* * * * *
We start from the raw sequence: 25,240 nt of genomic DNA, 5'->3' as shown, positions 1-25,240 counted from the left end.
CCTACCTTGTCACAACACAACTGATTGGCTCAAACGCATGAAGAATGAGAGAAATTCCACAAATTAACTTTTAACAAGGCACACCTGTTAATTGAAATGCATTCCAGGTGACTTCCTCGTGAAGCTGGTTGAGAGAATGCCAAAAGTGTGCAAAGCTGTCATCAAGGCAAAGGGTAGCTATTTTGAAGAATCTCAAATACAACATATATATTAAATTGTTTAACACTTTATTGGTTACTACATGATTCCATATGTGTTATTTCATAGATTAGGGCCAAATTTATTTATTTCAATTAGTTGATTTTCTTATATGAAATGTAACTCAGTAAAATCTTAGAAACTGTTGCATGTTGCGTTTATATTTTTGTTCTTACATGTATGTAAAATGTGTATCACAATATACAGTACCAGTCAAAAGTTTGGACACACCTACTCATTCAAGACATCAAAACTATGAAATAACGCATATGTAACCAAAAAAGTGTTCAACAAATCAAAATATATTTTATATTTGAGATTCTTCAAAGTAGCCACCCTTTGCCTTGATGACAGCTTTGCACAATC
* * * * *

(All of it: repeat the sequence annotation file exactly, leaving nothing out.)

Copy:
We start from the raw sequence: 25,240 nt of genomic DNA, 5'->3' as shown, positions 1-25,240 counted from the left end.
CCTACCTTGTCACAACACAACTGATTGGCTCAAACGCATGAAGAATGAGAGAAATTCCACAAATTAACTTTTAACAAGGCACACCTGTTAATTGAAATGCATTCCAGGTGACTTCCTCGTGAAGCTGGTTGAGAGAATGCCAAAAGTGTGCAAAGCTGTCATCAAGGCAAAGGGTAGCTATTTTGAAGAATCTCAAATACAACATATATATTAAATTGTTTAACACTTTATTGGTTACTACATGATTCCATATGTGTTATTTCATAGATTAGGGCCAAATTTATTTATTTCAATTAGTTGATTTTCTTATATGAAATGTAACTCAGTAAAATCTTAGAAACTGTTGCATGTTGCGTTTATATTTTTGTTCTTACATGTATGTAAAATGTGTATCACAATATACAGTACCAGTCAAAAGTTTGGACACACCTACTCATTCAAGACATCAAAACTATGAAATAACGCATATGTAACCAAAAAAGTGTTCAACAAATCAAAATATATTTTATATTTGAGATTCTTCAAAGTAGCCACCCTTTGCCTTGATGACAGCTTTGCACAATC